One of the oldest cities in the United States, Boston was named so by its early American settlers, who hailed from Boston, Lincolnshire in England. In addition to its official distinction as the capital of the Commonwealth of Massachusetts, Boston is also widely regarded as the unofficial "Capital of New England" due to the prominence of its geographic size and the magnitude of its contribution both culturally and economically speaking to the entire region.
Boston’s climate is characterized by the constancy of precipitation throughout the year: frequent rain showers during spring and autumn, sudden downpours in the summer, and heavy storms during winter. Barring this factor, though, one would be hard-pressed to come up with a general account of Boston’s seasonal patterns, which rarely repeat from one year to the next.
Parking in Boston:
Mark Twain called Boston’s streets a “Modern Cretan Labyrinth” after his first visit to the city in the 1860s and marveled at how he and a companion “passed one spot seven different times and approached it from a different direction every time.” The literal crookedness of Boston’s streets continues to the present day, and while the narrow, winding layout is often thought charming by those traveling on foot, it can make on-street parking doubly tricky for vehicle users.
Parking meters are in operation from Mondays to Saturdays, 8AM - 8PM; signage on parking time limits can be found in the vicinity of the meters. On Sundays and legal holidays (i.e., on the day the holiday actually falls on and not on the day offices may be closed in celebration of the holiday), parking meters are free and no time limit is enforced. Complete details on parking meter regulations can be found here (link directs to the city's website).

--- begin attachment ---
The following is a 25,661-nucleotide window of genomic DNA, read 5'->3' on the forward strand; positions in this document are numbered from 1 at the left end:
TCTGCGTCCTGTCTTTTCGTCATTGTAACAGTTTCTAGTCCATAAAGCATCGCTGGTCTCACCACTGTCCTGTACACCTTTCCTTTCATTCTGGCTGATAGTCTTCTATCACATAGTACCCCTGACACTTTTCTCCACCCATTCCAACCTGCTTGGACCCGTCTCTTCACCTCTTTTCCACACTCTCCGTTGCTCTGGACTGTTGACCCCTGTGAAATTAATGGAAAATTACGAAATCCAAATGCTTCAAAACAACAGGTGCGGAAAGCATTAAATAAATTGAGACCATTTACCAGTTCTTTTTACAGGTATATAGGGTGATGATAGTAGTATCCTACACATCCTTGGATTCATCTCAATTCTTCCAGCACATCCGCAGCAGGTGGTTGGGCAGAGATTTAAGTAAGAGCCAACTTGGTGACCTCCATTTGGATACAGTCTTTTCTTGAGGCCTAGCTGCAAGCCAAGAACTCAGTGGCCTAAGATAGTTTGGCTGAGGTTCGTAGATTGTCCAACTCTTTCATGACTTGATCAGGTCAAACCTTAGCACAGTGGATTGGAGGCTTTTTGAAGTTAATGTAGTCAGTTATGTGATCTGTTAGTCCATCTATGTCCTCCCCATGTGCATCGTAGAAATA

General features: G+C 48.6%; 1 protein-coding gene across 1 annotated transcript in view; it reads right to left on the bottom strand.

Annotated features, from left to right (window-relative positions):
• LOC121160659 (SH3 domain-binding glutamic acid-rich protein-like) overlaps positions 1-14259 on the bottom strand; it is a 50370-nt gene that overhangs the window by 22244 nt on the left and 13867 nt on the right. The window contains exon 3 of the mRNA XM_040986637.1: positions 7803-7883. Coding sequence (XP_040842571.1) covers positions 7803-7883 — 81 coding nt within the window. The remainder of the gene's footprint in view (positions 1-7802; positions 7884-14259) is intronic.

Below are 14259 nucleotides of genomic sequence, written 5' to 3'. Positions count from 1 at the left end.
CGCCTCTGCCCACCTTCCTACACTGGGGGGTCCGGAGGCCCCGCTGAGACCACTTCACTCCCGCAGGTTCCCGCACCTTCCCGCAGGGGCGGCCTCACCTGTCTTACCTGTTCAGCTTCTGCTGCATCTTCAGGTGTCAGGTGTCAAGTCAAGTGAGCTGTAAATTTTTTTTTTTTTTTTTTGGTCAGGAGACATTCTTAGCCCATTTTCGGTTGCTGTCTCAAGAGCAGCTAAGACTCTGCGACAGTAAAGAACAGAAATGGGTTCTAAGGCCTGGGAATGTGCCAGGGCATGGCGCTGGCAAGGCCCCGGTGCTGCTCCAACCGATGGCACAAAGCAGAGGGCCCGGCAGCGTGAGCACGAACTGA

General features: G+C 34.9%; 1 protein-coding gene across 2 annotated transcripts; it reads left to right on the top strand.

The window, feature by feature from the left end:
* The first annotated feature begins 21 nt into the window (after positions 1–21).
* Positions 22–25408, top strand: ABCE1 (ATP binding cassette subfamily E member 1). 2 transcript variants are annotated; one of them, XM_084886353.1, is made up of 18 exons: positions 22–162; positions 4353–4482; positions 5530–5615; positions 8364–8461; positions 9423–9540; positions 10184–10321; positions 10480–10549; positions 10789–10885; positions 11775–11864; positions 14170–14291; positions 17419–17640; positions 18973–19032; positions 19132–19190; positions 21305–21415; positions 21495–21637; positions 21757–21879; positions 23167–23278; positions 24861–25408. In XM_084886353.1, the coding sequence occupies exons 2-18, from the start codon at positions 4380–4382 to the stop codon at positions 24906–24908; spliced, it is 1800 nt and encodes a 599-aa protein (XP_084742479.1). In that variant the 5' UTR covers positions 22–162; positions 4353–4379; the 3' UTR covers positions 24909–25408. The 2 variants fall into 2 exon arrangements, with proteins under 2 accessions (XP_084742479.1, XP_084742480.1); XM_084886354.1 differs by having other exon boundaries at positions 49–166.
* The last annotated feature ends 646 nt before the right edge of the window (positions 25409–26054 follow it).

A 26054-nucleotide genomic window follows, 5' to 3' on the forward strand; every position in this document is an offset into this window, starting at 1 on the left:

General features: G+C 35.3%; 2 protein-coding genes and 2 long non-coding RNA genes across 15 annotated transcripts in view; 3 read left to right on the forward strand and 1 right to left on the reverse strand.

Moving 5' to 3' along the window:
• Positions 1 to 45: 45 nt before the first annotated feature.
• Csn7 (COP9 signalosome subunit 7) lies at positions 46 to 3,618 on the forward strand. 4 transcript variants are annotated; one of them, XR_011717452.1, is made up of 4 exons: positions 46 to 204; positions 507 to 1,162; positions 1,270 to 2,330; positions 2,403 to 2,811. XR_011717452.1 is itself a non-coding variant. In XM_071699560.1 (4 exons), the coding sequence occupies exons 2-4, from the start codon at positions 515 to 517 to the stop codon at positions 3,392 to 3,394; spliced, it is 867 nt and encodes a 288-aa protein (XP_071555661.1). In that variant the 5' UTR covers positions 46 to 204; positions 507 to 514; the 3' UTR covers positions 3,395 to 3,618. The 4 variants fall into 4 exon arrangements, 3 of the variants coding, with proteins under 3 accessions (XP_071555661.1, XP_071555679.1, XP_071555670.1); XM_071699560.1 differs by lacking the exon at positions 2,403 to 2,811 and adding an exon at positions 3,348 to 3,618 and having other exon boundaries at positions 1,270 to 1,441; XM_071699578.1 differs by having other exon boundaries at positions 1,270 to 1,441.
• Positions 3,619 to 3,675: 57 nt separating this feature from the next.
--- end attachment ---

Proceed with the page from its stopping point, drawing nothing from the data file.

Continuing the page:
Parking Prohibitions during Street Sweeping and Snow Emergencies
When parking in Boston, one needs to be mindful of the city’s street-sweeping schedules, as parking is prohibited in streets and parkways during designated sweeping times.
Boston has also designated certain streets to be ‘snow emergency arteries’ and prohibits parking on these areas during declared snow emergencies.
Visit the official website of the city to get the latest information on Street Cleaning and weather emergency parking schedules here
You can use the form on this page to search schedules for posted street sweeping, to see when parking restrictions take effect.
Another important thing to note about parking circumstances in Boston is the fact that the city has a Resident Parking Program (RPP) in place. This translates to numerous parking spaces along Boston’s residential streets being labeled “Resident Parking Only” and thus, available only to residents who possess a Resident Parking Permit. A smaller proportion of spaces on these same streets are labeled as “Visitor Parking” spaces and can be utilized by guests of neighborhood residents. For more details on Boston’s Resident Parking, you can visit the city’s official RPP page
With the parking restrictions brought about by RPP and the limited parking time afforded by metered parking, certain parking needs will necessitate a search for alternatives to on-street parking. Parking lots and garages present a viable option if you find yourself having to park in an area for which you don’t have the proper permit or if you ever need to park longer than parking meters allow. If you regularly park in an area, a monthly or even long-term membership to a lot or garage could prove to be a worthy investment.
Visit BestParking.com for a full interactive map online showing all parking garages available around the city of Boston and reserve your space now!